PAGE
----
Initiative for the
European Citizens' Initiative



ECI Campaign Goals in 2010

24.03.2010 | Comments Off

Welcome to the Campaign for a citizen-friendly European Citizens’ Initiative (ECI). Read more about the specifics for which we have campaigned for in 2010. We strongly recommend that those  aspects which could not be reached yet (indicated in italic), will to be amended in 2015, the official date for review. 

What needed to be changed in the ECI regulation to make the ECI usable?

Within 2010  European Parliament, Commission and Council had finally come up with their own ECI proposal, which then needed to be negotiated. In order to ensure that the ECI can fulfill its potential to democratize the EU and engage citizens in EU issues, we suggested the following seven modifications to the draft ECI regulation, which was proposed as a compromise by the EU-Commission and Council on June 14th.

1. Clarify the European Commission’s follow-up to successful ECIs

The draft ECI proposal by the EU Commission is silent on the most important phase of the ECI: the Commission’s response to a successful ECI. This needs to be clearly detailed in the regulation. Each successful ECI should result in a public hearing process where the Commission explains its response to the ECI in a transparent way directly and in exchange with the organizers of an ECI. As is the case for a legislative initiative from the European Parliament, the Commission should also be given a time limit in which to issue a legislative proposal.

ECI-Campaign succeeded in this point. Art. 11 of the ECI regulation foresees a public hearing.

2. Simplify the signature form and eliminate ID number requirements

In the draft regulation, each person supporting an ECI would be required to give not only his or her name, address and signature but also date and place of birth and personal identification card number (ID card, passport, social security card). The ID number requirement could effectively render the ECI unusable by raising public fears of violation of privacy and identity theft. Such intrusive personal data requirements clearly deter supporters and thus significantly raise costs for signature collection. After six EU member states have already rejected this in their country, the requirement of providing a personal identity card number should be removed in all member states.

ECI Campaign only partially succeeded in this point. The majority of member states requires ID numbers, but since it is regulated in the Annex this can easily changed by member states, see here.

3. Simplify the admissibility check procedure

The Commission currently suggests a double-admissibility check of an ECI. First, after registration of an ECI, EU-officials shall make a “value-check” and test, if the ECI is “abusive” or ‘manifestly against the values of the Union’ (Art 4.4). Secondly, after 100.000 signatures are collected, the Commission shall decide, if the ECI is legally admissible (Art. 8). While point one is questionable as such, it certainly needs to be specified, in order to avoid misuse by the Commission. Secondly, the requirement of first obtaining the large number of 100,000 signatures is excessively costly for organisers of ECIs, which will later be deemed inadmissible. In order to avoid huge frustration, we therefore urge the institutions to do the legal admissibility check in the beginning after successful registration (as proposed by MEP Wallis and MEP Häfner). In other words, the two admissibility checks shall be merged; otherwise this instrument remains too bureaucratic and non-transparent.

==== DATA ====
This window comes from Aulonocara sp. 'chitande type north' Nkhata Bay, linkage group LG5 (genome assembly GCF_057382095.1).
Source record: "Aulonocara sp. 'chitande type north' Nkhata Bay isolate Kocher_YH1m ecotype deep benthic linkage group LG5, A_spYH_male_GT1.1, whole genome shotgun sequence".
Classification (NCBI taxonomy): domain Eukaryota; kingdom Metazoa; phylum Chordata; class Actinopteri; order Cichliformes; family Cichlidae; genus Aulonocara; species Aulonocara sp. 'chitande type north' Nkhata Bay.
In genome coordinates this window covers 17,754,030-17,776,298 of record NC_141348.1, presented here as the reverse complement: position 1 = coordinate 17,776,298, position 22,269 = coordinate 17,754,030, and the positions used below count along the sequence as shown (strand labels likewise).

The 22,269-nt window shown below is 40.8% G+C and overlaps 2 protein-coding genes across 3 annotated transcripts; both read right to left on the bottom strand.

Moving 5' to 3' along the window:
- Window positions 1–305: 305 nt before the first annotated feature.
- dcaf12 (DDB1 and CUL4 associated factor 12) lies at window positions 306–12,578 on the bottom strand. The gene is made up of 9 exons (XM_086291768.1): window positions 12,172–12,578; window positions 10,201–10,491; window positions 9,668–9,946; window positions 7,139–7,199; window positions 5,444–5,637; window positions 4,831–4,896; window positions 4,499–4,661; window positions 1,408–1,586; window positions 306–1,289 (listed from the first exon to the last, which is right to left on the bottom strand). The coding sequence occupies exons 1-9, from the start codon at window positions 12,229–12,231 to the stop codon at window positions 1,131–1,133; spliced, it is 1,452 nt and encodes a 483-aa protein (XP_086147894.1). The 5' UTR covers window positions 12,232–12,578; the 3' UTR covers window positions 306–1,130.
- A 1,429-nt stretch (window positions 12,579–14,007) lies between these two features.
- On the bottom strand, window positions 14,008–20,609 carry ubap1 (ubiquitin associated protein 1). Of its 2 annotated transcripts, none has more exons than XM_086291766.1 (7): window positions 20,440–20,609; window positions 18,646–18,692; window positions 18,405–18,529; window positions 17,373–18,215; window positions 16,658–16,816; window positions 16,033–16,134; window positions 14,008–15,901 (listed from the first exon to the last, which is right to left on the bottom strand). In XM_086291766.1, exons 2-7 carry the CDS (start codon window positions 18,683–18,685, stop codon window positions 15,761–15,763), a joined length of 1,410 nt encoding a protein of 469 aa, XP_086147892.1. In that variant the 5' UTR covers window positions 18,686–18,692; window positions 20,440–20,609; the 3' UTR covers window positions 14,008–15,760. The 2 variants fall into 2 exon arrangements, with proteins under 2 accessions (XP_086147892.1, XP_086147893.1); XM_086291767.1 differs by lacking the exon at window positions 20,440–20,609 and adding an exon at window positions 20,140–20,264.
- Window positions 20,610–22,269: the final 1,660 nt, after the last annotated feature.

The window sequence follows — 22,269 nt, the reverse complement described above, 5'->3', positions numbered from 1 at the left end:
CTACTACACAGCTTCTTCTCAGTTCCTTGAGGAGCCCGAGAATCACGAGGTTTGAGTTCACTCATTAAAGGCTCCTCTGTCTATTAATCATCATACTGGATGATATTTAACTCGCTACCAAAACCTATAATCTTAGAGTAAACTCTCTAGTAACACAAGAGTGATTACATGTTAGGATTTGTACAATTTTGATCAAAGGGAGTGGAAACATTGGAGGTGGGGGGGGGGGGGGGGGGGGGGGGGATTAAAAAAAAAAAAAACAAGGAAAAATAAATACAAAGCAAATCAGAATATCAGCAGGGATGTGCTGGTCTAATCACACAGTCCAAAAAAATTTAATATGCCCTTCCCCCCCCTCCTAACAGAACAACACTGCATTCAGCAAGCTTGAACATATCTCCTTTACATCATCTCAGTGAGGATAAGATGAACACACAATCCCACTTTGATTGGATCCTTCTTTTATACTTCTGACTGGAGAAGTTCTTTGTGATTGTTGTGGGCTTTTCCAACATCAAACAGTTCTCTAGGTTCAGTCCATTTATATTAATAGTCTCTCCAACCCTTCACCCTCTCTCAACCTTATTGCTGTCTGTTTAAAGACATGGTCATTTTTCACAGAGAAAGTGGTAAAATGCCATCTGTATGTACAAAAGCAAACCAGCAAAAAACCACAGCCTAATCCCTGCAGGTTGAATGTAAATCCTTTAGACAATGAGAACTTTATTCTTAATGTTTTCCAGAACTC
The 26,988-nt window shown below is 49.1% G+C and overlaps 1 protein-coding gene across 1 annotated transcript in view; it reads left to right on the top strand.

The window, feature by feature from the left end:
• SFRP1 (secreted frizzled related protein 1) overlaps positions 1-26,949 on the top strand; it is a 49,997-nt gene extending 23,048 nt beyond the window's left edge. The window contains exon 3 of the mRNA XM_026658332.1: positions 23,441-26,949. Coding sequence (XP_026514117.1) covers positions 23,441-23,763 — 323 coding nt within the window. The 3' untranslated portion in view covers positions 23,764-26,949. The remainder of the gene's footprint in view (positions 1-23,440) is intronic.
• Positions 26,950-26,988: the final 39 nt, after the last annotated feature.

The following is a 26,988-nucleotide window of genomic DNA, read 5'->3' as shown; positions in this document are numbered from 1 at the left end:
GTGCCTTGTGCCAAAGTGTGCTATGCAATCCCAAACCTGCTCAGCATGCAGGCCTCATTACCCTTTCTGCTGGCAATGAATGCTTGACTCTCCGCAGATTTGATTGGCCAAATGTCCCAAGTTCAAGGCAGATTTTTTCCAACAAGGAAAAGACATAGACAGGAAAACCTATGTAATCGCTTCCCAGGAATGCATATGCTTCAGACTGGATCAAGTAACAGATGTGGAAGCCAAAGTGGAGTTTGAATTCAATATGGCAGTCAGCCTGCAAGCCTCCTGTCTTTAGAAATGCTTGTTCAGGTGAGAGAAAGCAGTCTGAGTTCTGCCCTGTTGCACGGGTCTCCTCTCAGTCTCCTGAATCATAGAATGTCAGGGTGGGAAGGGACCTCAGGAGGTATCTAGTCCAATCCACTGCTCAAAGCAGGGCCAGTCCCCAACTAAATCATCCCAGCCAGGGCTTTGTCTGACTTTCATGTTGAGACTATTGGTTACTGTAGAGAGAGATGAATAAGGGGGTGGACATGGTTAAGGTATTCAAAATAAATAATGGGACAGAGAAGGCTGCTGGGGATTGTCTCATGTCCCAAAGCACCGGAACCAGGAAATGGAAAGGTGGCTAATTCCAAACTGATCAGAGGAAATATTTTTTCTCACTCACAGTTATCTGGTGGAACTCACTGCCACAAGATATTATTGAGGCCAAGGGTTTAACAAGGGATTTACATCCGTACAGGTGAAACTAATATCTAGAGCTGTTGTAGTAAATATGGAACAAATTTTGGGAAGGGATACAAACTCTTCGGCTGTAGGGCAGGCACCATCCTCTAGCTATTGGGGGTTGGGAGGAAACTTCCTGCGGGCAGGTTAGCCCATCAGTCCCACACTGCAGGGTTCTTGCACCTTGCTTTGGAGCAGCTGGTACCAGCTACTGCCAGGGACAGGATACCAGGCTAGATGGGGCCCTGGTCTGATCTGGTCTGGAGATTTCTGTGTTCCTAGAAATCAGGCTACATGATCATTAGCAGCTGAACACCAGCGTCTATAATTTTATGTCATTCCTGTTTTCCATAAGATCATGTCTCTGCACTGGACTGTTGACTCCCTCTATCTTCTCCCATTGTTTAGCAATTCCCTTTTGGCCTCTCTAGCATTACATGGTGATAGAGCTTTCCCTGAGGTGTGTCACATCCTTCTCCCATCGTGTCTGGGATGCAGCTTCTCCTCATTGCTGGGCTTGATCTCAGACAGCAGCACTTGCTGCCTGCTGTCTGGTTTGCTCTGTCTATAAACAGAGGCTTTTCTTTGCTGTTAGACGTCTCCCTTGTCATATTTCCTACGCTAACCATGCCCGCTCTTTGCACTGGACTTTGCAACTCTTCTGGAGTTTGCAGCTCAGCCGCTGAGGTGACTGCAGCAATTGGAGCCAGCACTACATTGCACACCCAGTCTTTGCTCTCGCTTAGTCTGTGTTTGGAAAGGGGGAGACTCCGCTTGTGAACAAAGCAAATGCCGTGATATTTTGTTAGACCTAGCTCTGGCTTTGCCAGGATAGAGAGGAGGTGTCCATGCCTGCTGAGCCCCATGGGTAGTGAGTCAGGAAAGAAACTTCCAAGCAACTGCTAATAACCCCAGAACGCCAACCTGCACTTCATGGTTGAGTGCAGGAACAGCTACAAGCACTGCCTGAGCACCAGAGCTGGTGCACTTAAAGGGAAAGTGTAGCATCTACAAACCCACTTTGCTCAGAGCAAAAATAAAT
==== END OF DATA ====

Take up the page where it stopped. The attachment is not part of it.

ECI Campaign succeeded in this point. The different admissibility checks have been merged.

4. ECIs that propose treaty amendments are admissible

It needs to be explicitly clarified, that ECI may not be restricted to secondary law (policy proposals). Otherwise citizens would be denied to participate in the most important political issues. Given that the Commission may propose treaty amendments, it should be possible to launch ECIs requiring treaty amendments to implement.

ECI Campaign did not succeed. This important was ignored by EU institutions.

5. Extend the time limit to 18-24 months

The proposed maximum time period of 12 months to collect one million signatures from nine countries is considerably insufficient. Often 18-24 months will be needed, especially for ECIs coordinated by smaller organisations without a huge budget or for issues that are not yet well known or understood by the general public.

This aspect was ignored by EU institutions.

6. Reduce the minimum number of Member States to 5

The proposed requirement of a minimum number of signatures from nine Members States (1/3) is far too high. A European Party only needs members from seven Members States. Given that ECI is simply an agenda-setting initiative that will later follow standard EU legislative procedures, signatures from at least 5 member (1/6))  states would be sufficient.

The threshold was lowered to 1/4 of member states.

7. Provide practical support to ECI organiser

Given the huge practical challenges inherent in collecting one million signatures at transnational level, ECIs should have the right to formal support as is the case for citizens’ initiatives in Member states. Support prior to signature collection should include comprehensive information on how to conduct an ECI and legal advice. Once the ECI has been declared admissible, official translation of the text into all 21 EU official languages should be provided. To promote transnational citizen involvement, travel vouchers and free meeting-space for citizens from different countries to meet to discuss the ECI topic should also be provided.

This important aspect was largely ignored by EU institutions. ECI Campaign therefore has set up an own ECI Help Desk.

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